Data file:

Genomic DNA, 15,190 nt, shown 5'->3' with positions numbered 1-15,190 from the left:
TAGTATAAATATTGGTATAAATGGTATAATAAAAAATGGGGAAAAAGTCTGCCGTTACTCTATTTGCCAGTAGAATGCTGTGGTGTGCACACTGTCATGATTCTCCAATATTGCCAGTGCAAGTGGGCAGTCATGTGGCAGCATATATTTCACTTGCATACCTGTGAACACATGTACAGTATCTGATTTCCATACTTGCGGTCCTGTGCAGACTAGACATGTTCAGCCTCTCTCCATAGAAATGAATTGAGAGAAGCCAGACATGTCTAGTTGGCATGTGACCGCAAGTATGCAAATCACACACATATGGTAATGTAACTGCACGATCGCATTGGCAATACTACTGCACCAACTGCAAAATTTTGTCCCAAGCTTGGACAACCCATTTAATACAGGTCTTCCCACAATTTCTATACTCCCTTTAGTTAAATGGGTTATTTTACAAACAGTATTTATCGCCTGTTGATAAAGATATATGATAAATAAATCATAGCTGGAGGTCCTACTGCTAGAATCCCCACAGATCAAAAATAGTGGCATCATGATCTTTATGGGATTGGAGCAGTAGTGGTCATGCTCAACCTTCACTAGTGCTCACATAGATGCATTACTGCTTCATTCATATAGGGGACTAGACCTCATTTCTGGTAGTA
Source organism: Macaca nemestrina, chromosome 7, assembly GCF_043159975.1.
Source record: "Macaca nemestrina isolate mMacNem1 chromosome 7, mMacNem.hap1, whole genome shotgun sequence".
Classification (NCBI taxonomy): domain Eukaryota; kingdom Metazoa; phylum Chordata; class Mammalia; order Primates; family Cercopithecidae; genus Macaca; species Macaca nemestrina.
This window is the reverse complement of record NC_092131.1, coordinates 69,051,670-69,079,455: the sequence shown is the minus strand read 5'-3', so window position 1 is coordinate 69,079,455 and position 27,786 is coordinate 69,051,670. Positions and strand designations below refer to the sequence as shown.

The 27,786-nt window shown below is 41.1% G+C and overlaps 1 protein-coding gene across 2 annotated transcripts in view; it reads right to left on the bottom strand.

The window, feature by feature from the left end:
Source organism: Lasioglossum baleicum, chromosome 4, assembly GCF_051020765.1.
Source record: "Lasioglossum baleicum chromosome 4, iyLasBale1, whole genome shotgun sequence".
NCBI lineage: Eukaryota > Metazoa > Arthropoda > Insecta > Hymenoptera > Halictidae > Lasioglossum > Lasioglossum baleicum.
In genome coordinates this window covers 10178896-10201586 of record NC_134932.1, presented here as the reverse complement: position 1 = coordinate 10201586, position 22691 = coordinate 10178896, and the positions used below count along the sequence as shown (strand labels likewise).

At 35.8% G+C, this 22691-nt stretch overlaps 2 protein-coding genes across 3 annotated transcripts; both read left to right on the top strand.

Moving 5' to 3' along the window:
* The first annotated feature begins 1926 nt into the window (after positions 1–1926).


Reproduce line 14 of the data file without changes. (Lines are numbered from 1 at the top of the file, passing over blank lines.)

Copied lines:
Moving 5' to 3' along the window: